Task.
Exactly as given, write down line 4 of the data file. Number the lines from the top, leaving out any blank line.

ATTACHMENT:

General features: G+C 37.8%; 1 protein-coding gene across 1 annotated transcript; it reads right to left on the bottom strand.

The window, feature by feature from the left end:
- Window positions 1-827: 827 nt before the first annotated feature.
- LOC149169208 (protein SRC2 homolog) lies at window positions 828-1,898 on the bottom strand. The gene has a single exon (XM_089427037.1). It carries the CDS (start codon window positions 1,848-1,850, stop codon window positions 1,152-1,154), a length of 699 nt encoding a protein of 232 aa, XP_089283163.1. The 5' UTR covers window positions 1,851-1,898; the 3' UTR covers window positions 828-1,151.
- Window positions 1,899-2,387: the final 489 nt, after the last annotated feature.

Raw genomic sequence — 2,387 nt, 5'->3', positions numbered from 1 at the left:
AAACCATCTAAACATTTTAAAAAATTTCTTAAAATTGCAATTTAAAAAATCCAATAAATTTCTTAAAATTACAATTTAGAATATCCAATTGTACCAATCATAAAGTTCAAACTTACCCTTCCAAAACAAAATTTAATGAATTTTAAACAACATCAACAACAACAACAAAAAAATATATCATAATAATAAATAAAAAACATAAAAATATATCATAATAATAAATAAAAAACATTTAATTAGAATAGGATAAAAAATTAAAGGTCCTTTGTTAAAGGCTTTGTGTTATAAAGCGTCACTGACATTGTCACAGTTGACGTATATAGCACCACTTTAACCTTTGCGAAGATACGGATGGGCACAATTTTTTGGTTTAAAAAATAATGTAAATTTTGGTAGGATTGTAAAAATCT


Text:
- LOC149169208 (protein SRC2 homolog) lies at window positions 828-1,898 on the bottom strand. The gene has a single exon (XM_089427037.1). It carries the CDS (start codon window positions 1,848-1,850, stop codon window positions 1,152-1,154), a length of 699 nt encoding a protein of 232 aa, XP_089283163.1. The 5' UTR covers window positions 1,851-1,898; the 3' UTR covers window positions 828-1,151.